–The privatization of essential social services such as health and education has led to widespread irresponsibility and lack of accountability on the part of their practitioners (the establishment of private hospitals that are not subjected to public scrutiny, widespread tuition and international universities etc. We are not opposed to these institutions. Instead, our point is that they destabilized existing social norms about health and education because they were commodified with no public responsibility).

–The dissipation of the strong trade-union movement. Along with this, one sees the monumental emergence of non-wage labor in the informal sector, the state-sanctioned politicization of major trade unions, the prohibition of trade union activities in the Free Trade Zones where the most brutal exploitation occurs. The structures that once existed to seek redress for the grievances of working people were suppressed outright, or replaced by non-functional institutions.

–The civil war and the 1987-89 JVP uprising left most democratic social engagement crippled. The state, the JVP, the LTTE, and several of the smaller political groups that were caught in the conflict contributed to breed violence and hatred, and terrorist attacks and fear became more effective political weapons than democratic social engagement. Several potential democratic minded leaders were either outright murdered, expelled, or exiled (particularly at the grassroots level). The cost of such terrible political brutality is yet to be assessed in any definitive way. No doubt, many of you remember the way we held our breath when the first burning corpses appeared in street corners, and how during the 2007-2009 Eelam war, the unidentified bodies discovered in mass graves were easily forgotten. Such changes in collective psychic life—where the death of thousands of civilians ejects the cynical statement “they asked for it”—signal a deep crisis in collective values that make us human beings above everything else. No national leader, no candidate has yet come forward to admit their complicity in the brutal repression directed against racial minorities, political dissenters, and unarmed civilians of all ethno-religious groups in our country. The consequences are indeed a general restructuring of the “structure of feeling” that is deeply psychological but also intensely political.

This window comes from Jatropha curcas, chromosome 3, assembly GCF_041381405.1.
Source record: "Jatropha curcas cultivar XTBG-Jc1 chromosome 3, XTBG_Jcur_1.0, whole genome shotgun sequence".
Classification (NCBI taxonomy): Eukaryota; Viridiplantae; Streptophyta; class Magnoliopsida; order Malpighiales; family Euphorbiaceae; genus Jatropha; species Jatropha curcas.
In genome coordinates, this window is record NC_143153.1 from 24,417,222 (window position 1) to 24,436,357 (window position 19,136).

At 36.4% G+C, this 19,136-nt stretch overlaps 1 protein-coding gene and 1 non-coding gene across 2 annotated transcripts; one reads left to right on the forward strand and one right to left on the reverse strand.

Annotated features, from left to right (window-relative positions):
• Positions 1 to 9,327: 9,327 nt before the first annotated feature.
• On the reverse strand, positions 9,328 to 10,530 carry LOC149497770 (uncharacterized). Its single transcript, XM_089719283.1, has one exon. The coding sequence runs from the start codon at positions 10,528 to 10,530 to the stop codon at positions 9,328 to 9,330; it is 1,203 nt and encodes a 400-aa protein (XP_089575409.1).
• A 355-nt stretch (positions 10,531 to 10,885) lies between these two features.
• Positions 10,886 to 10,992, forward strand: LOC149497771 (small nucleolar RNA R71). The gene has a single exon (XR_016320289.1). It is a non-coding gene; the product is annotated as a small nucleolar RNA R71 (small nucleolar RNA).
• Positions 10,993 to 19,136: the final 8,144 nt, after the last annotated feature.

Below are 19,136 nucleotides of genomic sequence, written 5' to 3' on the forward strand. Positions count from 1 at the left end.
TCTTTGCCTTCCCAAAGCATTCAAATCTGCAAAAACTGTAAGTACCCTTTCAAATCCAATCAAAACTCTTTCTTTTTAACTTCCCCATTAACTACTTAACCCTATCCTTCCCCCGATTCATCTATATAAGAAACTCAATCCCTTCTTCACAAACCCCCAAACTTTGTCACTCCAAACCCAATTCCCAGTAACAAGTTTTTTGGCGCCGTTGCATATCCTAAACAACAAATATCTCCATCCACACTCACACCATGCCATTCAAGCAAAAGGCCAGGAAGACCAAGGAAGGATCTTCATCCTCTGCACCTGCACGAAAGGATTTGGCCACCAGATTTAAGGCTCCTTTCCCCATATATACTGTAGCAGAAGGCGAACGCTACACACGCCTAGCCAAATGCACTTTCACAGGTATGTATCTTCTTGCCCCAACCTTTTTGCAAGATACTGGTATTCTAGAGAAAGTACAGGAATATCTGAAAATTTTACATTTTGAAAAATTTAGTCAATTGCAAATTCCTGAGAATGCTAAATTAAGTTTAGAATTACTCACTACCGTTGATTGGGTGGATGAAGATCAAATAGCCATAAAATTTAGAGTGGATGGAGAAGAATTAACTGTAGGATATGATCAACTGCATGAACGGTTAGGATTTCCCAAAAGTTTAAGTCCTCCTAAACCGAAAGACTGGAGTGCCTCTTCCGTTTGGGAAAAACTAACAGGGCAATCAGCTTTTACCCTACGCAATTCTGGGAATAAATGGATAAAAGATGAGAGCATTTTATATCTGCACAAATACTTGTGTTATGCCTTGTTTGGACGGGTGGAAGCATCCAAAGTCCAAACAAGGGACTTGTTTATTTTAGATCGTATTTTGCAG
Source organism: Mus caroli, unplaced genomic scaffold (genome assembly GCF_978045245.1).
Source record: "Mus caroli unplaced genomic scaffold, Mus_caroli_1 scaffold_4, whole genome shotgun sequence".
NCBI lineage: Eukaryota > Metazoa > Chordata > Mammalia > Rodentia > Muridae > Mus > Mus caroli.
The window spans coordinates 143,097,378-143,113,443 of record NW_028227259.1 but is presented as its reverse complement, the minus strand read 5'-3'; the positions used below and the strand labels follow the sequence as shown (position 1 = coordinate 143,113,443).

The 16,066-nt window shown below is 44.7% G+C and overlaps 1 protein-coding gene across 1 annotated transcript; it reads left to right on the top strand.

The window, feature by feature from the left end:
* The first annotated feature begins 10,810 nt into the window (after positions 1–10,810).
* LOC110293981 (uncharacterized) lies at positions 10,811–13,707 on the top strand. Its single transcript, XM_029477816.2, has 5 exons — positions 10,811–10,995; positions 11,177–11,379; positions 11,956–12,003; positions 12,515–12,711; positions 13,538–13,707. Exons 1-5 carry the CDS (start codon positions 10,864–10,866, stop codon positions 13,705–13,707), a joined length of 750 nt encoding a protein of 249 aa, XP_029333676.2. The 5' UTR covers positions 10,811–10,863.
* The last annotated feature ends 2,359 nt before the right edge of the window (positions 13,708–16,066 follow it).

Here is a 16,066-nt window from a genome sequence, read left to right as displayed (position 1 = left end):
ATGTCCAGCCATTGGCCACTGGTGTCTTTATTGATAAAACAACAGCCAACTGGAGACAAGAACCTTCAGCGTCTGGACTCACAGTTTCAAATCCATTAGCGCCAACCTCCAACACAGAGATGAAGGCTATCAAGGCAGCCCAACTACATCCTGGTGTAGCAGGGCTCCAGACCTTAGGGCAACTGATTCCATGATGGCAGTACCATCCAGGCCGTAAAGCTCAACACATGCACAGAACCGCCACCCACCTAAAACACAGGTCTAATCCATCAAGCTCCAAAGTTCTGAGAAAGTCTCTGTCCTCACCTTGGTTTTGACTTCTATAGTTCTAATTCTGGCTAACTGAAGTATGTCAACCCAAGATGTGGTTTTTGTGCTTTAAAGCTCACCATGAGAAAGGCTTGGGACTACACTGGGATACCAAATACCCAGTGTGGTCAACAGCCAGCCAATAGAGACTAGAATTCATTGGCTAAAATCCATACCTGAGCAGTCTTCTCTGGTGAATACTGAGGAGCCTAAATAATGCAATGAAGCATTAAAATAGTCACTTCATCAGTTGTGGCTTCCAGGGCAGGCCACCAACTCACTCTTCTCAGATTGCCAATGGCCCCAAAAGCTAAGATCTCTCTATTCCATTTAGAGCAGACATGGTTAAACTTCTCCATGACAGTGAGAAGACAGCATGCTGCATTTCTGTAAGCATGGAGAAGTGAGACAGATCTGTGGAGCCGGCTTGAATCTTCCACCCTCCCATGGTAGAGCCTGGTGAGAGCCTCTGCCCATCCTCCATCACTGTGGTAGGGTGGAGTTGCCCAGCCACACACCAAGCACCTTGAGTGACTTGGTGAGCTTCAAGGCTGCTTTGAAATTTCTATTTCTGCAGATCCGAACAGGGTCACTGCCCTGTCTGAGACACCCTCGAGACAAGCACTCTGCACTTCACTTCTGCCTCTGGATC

These are a few among many other social and institutional crises that we had in mind when we argued that social anxieties may lead to the desire for the re-establishment of stability through a “strong” militaristic leader. Our own personal experience in a political cult-like organization alerted us to the way people identify with leaders that purport “law and order.” For us, the idea of transposing collectivity onto a leader or leaders of groups/parties who will perform our rights on our behalf spells political disaster. What we saw with the emergence of ethno-religious chauvinism in 2004 that mobilized the Sinhalese against our Tamil brothers and sisters was not any true sense of collectivity, inasmuch as the JVP or the LTTE never represented participatory democratic politics that should be the hallmark of true people’s movements.At best, it was a way to imagine “the Sinhalese” nation by opposing it to religious and racial Others (Tamils, Christians, Muslims etc.). It did not entail any political engagement to make social spaces more democratic. It systematically closed off democratic   dialogue, and continued a repressive path towards anyone who opposed it.